I’m not sure where to begin on this one. Amazon made some huge announcements today. First, they have announced the Android-based Kindle Fire. The middle device in the image above, this new tablet offering comes in full color with a capacitive touchscreen, WiFi connectivity, and a very customized Amazon-only Android skin. They also introduced the Kindle Touch, which also lacks the keyboard found on older models but maintains the e-ink display Amazon is so proud to say you can easily read in sunlight. Moreover, it rocks an infrared touch system for control and a sweet $99 price tag. And Amazon, not content with that awesome combination, will offer a $149 version with free international, no-contract 3G connectivity. Finally (yes, there’s more), today they start selling a $79 Kindle, also lacking a keyboard, but still WiFi-enabled.
There are plenty of places on the internet for you to get more information about the hardware and software Amazon used to build its new Kindle line-up, but hardware and software do not an iPad competitor make. We have seen many, many, many Android-based tablets released since the Apple dominated the market with its iPad, but none have challenged Mr. Jobs’ design aesthetic and mindshare. Apple have maintained dominance despite the iPad’s $499 price tag, even in the face of far more affordable devices. Part of that is due to cheap hardware and old, tablet-unfriendly versions of Google’s free-to-use Android operating system. But there is a much more important component in this equation, one Amazon is poised to claim for its own.
Amazon has content. They have lots of content. They have their Android Appstore. Amazon Prime members, who pay $79 per year for free shipping and some other analog perks, can also stream 11,000 movies and TV shows from Amazon Instant Video. That’s more than $2 less per month than Netflix, albeit with a smaller selection. Then there’s Amazon’s MP3 store, tightly integrated into Cloud Player, their website and Android app for streaming music you bought from Amazon anywhere, anytime. Cloud Player is part of Cloud Drive, a 5 gigabyte storage solution.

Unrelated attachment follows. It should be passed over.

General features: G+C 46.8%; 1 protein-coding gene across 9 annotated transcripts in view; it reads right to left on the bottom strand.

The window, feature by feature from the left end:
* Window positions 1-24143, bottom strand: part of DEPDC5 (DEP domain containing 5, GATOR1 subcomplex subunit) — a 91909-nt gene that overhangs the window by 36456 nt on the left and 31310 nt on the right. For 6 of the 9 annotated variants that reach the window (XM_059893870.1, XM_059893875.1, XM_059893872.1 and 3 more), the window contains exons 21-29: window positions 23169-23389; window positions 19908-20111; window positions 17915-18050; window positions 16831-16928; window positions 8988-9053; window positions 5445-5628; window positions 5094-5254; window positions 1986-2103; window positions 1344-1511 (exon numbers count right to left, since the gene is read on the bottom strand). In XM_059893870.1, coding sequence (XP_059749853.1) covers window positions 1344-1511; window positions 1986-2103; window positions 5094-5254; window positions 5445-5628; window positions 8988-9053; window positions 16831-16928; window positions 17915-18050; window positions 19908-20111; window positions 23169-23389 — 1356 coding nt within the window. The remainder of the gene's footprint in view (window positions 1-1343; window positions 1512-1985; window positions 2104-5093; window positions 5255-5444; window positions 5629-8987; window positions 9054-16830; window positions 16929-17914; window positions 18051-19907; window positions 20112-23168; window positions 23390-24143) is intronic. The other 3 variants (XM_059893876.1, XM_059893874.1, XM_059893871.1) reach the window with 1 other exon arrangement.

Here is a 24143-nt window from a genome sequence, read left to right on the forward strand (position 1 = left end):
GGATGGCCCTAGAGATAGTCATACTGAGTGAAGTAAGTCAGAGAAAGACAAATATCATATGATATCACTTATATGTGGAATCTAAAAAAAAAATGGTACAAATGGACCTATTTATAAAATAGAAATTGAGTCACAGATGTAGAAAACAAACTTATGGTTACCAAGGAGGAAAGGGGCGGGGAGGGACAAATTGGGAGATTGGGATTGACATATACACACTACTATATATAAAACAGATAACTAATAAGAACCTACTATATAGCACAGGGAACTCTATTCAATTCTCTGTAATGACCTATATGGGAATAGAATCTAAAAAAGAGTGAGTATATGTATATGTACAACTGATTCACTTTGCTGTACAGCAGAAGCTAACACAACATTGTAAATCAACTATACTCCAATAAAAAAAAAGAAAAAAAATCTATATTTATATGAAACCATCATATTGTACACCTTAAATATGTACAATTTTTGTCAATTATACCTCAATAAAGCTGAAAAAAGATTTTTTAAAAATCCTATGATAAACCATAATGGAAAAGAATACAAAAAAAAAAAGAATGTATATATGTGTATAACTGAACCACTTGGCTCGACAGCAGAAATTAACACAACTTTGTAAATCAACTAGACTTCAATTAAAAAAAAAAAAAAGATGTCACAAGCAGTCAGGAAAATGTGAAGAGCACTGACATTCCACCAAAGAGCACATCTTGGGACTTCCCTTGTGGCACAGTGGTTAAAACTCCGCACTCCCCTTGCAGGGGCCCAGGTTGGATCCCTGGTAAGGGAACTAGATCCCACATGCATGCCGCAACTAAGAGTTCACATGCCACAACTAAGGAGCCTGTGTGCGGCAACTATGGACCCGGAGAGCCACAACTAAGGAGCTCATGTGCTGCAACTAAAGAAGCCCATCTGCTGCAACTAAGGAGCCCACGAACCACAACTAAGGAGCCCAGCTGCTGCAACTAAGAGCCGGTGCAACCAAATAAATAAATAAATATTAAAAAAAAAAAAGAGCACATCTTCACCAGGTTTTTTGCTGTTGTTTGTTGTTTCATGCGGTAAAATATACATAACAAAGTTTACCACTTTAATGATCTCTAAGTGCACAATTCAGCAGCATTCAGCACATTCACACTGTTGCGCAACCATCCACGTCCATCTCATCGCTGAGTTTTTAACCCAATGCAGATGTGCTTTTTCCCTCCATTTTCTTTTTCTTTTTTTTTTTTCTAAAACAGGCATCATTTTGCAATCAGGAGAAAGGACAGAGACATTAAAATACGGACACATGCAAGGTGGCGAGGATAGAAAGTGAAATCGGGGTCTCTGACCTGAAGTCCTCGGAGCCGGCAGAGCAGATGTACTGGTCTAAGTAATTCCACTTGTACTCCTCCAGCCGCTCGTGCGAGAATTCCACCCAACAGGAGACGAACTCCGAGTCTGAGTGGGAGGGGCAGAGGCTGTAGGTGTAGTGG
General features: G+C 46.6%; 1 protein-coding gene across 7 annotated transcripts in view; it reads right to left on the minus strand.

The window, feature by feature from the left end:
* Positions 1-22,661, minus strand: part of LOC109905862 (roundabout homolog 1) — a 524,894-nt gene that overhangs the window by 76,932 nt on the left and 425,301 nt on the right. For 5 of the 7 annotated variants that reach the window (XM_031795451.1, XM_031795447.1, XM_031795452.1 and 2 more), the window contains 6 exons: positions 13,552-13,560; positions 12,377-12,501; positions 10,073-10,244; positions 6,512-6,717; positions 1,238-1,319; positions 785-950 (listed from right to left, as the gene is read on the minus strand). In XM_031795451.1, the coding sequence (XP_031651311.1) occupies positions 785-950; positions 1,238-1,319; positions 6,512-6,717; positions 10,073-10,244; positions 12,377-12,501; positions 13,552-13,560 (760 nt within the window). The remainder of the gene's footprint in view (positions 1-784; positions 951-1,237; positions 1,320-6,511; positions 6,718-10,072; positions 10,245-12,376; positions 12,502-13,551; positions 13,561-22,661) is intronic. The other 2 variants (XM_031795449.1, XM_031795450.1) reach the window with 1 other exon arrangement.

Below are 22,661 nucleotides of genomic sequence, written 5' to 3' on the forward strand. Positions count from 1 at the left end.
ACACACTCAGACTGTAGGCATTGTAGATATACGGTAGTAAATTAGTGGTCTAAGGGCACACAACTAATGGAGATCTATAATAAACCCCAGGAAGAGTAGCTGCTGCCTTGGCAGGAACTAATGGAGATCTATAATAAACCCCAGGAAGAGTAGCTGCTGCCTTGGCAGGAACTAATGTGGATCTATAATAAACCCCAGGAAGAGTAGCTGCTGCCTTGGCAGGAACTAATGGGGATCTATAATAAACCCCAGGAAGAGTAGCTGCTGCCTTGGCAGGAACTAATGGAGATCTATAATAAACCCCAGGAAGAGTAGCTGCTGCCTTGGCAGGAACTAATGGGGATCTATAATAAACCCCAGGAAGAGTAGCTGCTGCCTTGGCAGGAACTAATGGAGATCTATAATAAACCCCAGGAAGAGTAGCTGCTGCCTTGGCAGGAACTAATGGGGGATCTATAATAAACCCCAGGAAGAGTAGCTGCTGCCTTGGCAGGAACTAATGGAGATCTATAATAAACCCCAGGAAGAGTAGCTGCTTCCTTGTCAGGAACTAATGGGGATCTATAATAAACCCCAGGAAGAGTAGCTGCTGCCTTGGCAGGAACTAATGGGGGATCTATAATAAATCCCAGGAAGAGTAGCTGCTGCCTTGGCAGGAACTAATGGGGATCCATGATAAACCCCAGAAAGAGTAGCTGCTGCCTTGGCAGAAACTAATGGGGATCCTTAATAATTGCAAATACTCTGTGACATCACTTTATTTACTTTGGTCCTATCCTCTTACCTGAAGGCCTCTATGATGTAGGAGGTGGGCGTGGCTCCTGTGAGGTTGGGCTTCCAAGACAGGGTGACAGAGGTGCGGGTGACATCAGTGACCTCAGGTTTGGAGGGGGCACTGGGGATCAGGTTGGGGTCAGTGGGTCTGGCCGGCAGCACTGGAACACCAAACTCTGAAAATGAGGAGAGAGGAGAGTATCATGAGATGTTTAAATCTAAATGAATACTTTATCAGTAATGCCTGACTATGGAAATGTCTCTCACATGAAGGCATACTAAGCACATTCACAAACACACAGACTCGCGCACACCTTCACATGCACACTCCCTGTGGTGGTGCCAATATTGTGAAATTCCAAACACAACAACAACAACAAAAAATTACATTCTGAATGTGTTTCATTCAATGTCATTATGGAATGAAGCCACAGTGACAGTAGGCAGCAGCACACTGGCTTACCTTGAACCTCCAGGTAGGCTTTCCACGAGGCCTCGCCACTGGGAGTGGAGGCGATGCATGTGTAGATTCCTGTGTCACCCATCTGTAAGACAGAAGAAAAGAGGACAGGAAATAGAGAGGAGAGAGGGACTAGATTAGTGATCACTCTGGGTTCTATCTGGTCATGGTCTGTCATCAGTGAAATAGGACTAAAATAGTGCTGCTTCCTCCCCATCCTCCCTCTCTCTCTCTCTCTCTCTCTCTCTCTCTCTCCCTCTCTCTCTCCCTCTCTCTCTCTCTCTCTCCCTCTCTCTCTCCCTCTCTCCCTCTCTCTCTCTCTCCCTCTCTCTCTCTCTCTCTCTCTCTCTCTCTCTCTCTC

Then, of course, there’s the Kindle Bookstore. It was their first offering to present WhisperSync, which once synchronized reading progress and other stuff done on your Kindle. It will now do the same thing for video, music and other media on the Kindle Fire. The Kindle Fire’s new browser technology, called Silk, will use Amazon’s servers to compress web pages and optimize them for the Fire. Opera has done something similar for a long time, but Amazon’s approach is innovative in both methodology and the sheer power of their Elastic Cloud Compute server infrastructure. This means an end to staring at a screen while you wait for a web page to load. It means all the content of the internet, faster.
Amazon CEO Jeff Bezos, during the press event announcing all this new tablet goodness, repeated the phrase “premium products at non-premium prices” over and over again. I think what he really meant by “products” was more than just the tablets themselves, but the services I just described. Apple’s iTunes offers a great deal of multimedia, and often overlaps with Amazon’s offerings. But Amazon is a serious threat to Apple’s dominance because they can afford, probably through their enormously successful sales of “analog” goods—housewares, tools, groceries, clothing, etc.—to take a smaller margin and even a loss on their Kindle line just to get them into the hands of consumers. A $499 iPad is not an impulse buy (at least not for me, if it is for you, I hate you). A $199 Kindle Fire approaches impulse buy-land, and the same goes for their less advanced, lower-priced new additions to the Kindle line.
Apple has never been interested in competing on price, and would sooner close its doors than deliberately release a loss leader. That’s one of its strengths, but also one of its greatest weaknesses. Many companies have seen that weakness and tried to exploit it with crappy hardware and half-baked software. Amazon attacks with quality hardware, quality software, and the services to back them up, all at amazing prices.
The new Kindle line is a clear shot across Apple’s bow. The two companies can go toe-to-toe on multimedia services, but Amazon’s non-digital goods revenues and their willingness to slash prices and make up for it with other services gives them a distinct advantage. Of course, they’re late to the “real tablet/eReader combo” game, following both the iPad and Barnes & Noble’s Nook, but today’s announcement proves that they are in this for the long haul (consider the rumor Gdgt’s Ryan Block wrote about that the next version of the Fire may come out as soon as January of next year).
Fact: Apple won’t release a “cheap” tablet, and they won’t be able to match the free streaming bundled with Amazon Prime any time soon. So does this mean Amazon will emerge as the tablet maker who finally wrenched some market share from Apple’s massive claws? We’ll have to wait and see, particularly during the holiday season. But it’s good to finally have a real fight on our hands.
Your move, Steve.
Image by author, using images from Amazon.com.